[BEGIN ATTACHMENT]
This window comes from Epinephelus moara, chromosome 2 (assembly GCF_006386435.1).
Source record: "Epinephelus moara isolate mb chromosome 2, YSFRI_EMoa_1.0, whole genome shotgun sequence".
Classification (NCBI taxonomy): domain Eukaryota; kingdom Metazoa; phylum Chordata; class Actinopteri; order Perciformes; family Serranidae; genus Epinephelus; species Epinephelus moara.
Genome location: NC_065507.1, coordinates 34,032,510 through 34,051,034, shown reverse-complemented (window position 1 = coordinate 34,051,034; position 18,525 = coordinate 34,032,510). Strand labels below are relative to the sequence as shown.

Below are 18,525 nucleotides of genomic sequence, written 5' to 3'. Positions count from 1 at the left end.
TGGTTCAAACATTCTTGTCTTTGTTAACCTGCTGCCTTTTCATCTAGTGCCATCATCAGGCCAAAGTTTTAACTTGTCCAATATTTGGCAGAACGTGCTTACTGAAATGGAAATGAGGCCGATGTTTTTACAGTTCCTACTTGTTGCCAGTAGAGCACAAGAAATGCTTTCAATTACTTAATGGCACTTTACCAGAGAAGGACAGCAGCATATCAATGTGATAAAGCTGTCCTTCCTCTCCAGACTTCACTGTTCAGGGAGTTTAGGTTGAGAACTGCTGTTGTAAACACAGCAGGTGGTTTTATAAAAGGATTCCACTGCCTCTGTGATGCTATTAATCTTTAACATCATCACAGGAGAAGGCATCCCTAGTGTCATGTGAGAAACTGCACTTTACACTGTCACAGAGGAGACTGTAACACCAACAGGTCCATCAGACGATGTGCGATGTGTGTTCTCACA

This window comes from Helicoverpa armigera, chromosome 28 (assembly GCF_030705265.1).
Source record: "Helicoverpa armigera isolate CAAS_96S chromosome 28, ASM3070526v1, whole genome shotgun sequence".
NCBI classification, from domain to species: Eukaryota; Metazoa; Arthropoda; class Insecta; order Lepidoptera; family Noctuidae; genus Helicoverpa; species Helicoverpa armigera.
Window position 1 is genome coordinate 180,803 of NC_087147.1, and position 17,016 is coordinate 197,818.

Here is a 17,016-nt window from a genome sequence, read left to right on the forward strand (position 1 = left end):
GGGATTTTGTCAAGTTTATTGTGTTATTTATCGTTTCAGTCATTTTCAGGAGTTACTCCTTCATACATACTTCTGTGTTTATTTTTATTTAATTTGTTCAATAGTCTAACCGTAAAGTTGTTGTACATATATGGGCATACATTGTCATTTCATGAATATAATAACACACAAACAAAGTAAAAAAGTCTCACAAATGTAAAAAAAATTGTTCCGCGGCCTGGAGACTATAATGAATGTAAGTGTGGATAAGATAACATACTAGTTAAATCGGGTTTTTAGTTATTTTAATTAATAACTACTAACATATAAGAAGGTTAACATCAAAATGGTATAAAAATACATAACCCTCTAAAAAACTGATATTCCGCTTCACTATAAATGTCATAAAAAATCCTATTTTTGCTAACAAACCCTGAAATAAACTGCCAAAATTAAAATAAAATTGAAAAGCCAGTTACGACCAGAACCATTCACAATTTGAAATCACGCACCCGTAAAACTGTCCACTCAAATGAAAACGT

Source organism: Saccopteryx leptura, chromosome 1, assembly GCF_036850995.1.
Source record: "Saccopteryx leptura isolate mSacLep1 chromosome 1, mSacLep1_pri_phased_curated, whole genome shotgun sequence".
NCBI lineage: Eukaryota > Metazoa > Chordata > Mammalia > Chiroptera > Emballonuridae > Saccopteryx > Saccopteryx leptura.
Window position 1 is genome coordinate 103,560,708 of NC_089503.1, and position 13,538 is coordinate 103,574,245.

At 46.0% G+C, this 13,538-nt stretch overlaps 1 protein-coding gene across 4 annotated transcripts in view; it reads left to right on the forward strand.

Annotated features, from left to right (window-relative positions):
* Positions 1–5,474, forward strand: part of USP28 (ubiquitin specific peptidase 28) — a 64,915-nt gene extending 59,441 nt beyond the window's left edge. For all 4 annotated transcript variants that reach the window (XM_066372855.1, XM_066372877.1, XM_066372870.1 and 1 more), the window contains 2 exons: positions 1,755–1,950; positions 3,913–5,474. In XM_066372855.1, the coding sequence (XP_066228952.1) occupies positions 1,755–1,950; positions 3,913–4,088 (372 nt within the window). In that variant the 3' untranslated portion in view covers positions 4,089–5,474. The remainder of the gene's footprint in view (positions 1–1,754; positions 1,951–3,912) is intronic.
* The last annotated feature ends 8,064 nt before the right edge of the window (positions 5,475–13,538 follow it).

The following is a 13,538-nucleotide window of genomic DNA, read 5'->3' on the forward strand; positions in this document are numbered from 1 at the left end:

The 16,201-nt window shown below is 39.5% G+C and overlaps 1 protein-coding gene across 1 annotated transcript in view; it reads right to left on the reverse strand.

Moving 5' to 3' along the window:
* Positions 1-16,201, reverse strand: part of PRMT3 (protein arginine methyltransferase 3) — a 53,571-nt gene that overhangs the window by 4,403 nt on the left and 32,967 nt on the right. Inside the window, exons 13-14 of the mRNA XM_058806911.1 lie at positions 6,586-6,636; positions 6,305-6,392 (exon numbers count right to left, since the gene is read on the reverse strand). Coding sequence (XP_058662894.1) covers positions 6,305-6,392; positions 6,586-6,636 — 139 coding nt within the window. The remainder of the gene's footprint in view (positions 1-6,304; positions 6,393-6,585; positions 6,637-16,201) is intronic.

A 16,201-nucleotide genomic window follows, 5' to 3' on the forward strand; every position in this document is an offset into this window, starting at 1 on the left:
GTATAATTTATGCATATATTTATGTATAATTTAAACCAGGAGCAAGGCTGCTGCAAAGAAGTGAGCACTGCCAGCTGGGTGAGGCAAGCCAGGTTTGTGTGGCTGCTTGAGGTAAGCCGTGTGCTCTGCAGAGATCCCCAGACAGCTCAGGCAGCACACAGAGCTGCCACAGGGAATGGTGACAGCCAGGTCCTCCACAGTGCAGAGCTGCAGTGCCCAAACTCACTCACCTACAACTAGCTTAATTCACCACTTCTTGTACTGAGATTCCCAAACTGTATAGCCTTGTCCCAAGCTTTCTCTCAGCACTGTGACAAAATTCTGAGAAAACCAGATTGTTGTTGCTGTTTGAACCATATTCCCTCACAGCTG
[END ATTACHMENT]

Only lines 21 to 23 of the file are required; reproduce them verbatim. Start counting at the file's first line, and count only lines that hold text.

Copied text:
The following is a 13,538-nucleotide window of genomic DNA, read 5'->3' on the forward strand; positions in this document are numbered from 1 at the left end:

The 16,201-nt window shown below is 39.5% G+C and overlaps 1 protein-coding gene across 1 annotated transcript in view; it reads right to left on the reverse strand.

Moving 5' to 3' along the window: